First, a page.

Vesting is absolutely standard in venture deals. It is predicated on the notion that the founding and management teams must earn their equity ownership by contributing to value creation through so-called "sweat equity," or hard work. Vesting requirements address free-riding issues by mandating a commitment to the enterprise -- a requirement around which both investor and founder interests are aligned.
When vesting is imposed on a founder's stock, the unvested shares held by the founder become subject to a contractual right of repurchase, often at a nominal value, if the founder is no longer providing services to the company. The founder's stock vests once the right of repurchase terminates, usually upon the occurrence of a specific event or simply with the passage of time.
Standard vesting provisions typically entail a one-year cliff with monthly vesting over the ensuing three years. That means that one quarter of the equity is deemed to be vested only after a full year of continued contribution, with the remainder vesting monthly over the following three years. If you, the founder, leave or are terminated before your shares are fully vested, then you only get to keep the portion of your equity. While this four-year vesting structure is the norm, there is some variance on vesting when it comes to the founder's equity.
Upfront vesting and shorter horizon
It is not unusual for a founder to get some credit upfront for the sweat equity that has been put into an idea or business prior to funding. The idea here is pretty simple. The founder has "earned" some portion of his or her equity for work already done and shouldn't be subject to a complete reset on ownership.
The range of credit that venture investors are willing to give a founder tends to fall somewhere between 10 to 25 percent, depending on the amount of sweat equity that a founder has already invested, the progress made in the business and the founder's leverage in term sheet negotiations. It is also not unusual to see a shorter, three-year vesting horizon, particularly with companies that are likely to hit high-value milestones within a short time.
Acceleration upon a change of control
So what happens if three years into your four-year vesting schedule, you sell the company? Is it fair that you should forgo a quarter of your equity? The fair answer is: Of course not. But in order to have an informed conversation with your venture investors, you need to appreciate the fact that "single-trigger" acceleration, which fully accelerates all of a founder's unvested shares upon a change of control, is not the norm in venture deals. The most common compromise is "double-trigger" acceleration, which means that in addition to the first trigger -- the change of control -- you would have to be fired by the acquiring company within some time frame, typically 12 months after the acquisition, in order to fully vest in your equity.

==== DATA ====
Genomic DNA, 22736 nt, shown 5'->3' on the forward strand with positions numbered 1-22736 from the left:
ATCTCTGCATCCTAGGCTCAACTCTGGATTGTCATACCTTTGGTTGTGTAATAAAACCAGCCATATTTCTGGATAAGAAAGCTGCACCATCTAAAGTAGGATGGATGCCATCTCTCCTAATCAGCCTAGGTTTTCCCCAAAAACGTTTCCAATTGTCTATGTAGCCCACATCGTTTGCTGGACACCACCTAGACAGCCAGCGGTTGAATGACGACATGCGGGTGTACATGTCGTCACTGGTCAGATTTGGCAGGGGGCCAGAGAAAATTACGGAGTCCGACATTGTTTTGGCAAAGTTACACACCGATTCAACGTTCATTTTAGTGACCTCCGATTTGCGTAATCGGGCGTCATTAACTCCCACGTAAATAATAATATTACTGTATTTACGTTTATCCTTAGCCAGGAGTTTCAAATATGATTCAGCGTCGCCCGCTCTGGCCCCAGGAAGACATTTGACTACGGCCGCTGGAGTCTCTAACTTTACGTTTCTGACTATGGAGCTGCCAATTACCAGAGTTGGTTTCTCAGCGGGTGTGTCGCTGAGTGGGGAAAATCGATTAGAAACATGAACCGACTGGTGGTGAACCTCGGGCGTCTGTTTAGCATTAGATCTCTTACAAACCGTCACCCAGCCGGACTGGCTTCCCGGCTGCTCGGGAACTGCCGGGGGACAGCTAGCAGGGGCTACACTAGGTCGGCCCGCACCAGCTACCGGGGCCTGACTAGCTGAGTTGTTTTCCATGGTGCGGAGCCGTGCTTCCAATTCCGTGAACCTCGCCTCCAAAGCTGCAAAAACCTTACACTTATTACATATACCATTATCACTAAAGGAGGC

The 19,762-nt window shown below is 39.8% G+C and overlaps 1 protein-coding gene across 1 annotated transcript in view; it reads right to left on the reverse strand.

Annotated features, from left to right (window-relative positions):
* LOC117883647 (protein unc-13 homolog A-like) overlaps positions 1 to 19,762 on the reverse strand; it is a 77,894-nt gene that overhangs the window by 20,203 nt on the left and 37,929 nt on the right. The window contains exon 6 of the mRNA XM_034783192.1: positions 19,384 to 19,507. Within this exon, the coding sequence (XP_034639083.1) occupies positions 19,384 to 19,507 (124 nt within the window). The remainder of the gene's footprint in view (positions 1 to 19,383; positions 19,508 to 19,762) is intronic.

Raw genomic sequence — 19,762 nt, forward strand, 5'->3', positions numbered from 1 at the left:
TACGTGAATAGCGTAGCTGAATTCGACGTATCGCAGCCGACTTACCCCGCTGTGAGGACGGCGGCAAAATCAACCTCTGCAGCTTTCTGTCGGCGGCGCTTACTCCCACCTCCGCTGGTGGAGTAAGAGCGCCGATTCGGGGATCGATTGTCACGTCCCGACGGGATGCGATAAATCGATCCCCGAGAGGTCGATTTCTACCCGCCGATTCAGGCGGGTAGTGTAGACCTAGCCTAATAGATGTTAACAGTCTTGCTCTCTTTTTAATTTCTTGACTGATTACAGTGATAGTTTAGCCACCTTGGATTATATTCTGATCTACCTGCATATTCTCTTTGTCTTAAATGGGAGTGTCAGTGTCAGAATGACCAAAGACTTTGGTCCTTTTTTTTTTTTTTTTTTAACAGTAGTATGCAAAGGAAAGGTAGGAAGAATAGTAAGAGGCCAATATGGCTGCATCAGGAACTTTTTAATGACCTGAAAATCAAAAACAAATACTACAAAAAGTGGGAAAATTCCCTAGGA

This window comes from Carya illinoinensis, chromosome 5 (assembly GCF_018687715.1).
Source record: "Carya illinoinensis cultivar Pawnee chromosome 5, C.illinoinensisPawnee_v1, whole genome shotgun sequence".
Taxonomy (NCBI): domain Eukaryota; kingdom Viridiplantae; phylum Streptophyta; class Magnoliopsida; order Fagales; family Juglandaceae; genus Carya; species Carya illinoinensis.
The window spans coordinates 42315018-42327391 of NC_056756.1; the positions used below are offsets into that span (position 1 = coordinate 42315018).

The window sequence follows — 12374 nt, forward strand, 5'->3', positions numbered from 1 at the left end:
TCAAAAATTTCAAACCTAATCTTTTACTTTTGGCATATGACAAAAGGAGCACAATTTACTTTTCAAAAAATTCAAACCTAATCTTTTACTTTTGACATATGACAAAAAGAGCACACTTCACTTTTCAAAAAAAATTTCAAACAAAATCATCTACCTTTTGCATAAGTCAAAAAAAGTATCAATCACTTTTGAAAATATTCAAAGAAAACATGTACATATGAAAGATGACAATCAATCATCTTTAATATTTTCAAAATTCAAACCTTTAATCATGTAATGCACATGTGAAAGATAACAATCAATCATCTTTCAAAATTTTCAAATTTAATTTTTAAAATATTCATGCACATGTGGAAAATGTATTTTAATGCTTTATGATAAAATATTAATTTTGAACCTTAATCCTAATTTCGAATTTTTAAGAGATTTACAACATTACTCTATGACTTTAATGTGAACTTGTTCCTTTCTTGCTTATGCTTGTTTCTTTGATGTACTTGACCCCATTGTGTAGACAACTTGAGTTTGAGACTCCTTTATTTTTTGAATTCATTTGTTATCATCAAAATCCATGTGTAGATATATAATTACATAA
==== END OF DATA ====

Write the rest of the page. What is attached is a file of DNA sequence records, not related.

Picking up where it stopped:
That doesn't mean you can't have a reasonable conversation with your investor around single-trigger, or better yet, partial acceleration on a single-trigger and full acceleration on a double-trigger, but you should engage in the conversation knowing that you are asking for something that is the exception and not the norm, given that "double-trigger" acceleration is commonly viewed as the most equitable form of founder acceleration upon a change of control in venture deals.
Acceleration in the event of termination
Another common conversation during term sheet discussions centers on whether or not it is appropriate to have some amount of acceleration if a founder is terminated. Obviously, if a founder is terminated for cause, then he or she can't rightfully expect to walk away with any additional equity that he or she would have had to earn through future contributions. But if a founder is terminated without cause, should he or she get fully accelerated? While there may be some equitable arguments for full acceleration, the consensus is that termination without cause should entail some amount of acceleration, typically 12 months' worth.
This is largely due to the fact that replacing a founder will in all likelihood require significant equity grants for a new hire that will be very dilutive to everyone else, and the opinion that a founder shouldn't get a windfall if he or she hasn't earned the equity through contribution to the enterprise. Moreover, given the inherently fact-based nature of any inquiry around whether or not a termination was predicated on cause, there is typically little appetite by venture investors for the possibility of litigation around full acceleration in the event of a founder termination.
The author is an Entrepreneur contributor. The opinions expressed are those of the writer.
Bo Yaghmaie is the head of Cooley LLP’s Business and Technology practice in New York and an active participant in the New York startup and venture capital ecosystem. He teaches at Cornell University Law School, serves as a Tech Stars mentor and regularly counsels leading venture-capital firms and a broad range of venture-backed companies from inception through transformative transactions such as financings, mergers, acquisitions and IPOs.